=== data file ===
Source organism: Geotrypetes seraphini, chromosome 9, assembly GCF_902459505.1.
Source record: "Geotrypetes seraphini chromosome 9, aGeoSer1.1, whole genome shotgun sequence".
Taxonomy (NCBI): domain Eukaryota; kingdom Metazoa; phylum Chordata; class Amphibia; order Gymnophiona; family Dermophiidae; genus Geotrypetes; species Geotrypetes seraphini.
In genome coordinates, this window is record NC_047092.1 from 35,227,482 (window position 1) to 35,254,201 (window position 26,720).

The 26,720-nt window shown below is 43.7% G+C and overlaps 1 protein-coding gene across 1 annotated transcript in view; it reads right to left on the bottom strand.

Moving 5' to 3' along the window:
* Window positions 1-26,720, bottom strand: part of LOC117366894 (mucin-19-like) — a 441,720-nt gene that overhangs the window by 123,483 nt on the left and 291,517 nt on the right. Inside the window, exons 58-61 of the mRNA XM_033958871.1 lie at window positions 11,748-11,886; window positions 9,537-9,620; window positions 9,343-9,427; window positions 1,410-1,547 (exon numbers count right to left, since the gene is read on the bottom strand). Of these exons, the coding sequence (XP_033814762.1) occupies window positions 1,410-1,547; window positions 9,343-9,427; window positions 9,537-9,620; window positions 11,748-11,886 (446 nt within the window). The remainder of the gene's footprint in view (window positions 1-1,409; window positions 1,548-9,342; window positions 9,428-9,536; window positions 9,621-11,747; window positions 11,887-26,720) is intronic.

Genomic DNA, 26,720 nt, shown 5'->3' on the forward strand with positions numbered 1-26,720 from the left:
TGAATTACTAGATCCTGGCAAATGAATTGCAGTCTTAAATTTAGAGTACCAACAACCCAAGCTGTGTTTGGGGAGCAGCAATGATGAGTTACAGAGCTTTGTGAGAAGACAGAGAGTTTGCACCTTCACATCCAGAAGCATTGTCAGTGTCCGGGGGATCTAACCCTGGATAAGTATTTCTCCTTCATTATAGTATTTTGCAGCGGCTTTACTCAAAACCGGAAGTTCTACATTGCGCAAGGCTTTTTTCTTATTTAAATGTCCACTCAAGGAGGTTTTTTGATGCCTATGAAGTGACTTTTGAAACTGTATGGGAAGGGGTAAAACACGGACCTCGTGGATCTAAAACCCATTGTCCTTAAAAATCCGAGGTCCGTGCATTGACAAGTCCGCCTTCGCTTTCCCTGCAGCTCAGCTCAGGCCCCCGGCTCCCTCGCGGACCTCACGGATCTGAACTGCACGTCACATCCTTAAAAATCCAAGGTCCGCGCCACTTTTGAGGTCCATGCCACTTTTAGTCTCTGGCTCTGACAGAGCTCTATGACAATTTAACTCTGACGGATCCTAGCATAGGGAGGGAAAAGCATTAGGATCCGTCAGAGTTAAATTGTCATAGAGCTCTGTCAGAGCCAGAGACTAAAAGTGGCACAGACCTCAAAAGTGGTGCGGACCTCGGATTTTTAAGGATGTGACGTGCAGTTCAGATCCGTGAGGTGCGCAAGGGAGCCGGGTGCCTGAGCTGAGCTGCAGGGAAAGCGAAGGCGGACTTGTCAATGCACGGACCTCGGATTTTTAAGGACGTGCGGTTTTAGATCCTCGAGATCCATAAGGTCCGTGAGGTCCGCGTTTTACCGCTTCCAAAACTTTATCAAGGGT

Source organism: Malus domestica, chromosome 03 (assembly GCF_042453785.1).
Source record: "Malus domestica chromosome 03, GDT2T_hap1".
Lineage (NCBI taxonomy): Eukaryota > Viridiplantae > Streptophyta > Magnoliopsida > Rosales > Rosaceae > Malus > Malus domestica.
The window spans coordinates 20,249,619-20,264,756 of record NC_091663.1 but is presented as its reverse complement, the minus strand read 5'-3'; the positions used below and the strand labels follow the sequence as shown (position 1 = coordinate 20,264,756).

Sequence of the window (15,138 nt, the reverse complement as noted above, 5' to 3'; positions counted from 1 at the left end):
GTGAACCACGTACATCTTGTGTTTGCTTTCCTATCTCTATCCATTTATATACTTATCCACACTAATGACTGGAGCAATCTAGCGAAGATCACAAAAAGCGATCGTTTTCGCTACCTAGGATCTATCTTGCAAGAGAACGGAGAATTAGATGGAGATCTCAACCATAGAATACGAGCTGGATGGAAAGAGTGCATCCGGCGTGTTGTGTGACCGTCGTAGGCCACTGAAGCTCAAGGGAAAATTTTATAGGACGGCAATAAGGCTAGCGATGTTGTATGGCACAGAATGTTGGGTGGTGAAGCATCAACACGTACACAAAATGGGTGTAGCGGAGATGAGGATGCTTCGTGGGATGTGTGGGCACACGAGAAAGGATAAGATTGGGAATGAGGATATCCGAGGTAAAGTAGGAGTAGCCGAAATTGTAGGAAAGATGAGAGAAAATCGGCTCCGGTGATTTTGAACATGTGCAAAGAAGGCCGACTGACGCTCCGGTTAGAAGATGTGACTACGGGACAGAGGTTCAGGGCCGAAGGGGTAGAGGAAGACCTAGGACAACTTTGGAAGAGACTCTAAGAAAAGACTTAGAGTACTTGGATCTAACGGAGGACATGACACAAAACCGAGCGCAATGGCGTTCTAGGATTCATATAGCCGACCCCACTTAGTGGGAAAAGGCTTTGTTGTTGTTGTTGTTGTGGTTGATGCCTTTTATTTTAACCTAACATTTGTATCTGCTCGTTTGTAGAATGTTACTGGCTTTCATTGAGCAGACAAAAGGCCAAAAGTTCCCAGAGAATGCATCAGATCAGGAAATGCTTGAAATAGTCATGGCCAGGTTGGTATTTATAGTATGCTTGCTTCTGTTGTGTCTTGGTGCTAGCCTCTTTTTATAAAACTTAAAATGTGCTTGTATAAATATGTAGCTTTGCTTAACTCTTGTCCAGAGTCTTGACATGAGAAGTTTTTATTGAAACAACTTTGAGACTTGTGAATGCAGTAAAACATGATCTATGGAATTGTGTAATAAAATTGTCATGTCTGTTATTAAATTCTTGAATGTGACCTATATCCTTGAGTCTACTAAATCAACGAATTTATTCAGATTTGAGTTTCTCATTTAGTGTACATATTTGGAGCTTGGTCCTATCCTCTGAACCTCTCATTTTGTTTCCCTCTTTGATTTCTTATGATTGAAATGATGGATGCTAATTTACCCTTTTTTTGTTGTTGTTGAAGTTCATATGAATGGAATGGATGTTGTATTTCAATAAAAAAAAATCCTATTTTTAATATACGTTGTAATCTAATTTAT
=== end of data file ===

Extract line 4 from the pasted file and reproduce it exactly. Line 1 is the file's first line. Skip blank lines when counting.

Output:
In genome coordinates, this window is record NC_047092.1 from 35,227,482 (window position 1) to 35,254,201 (window position 26,720).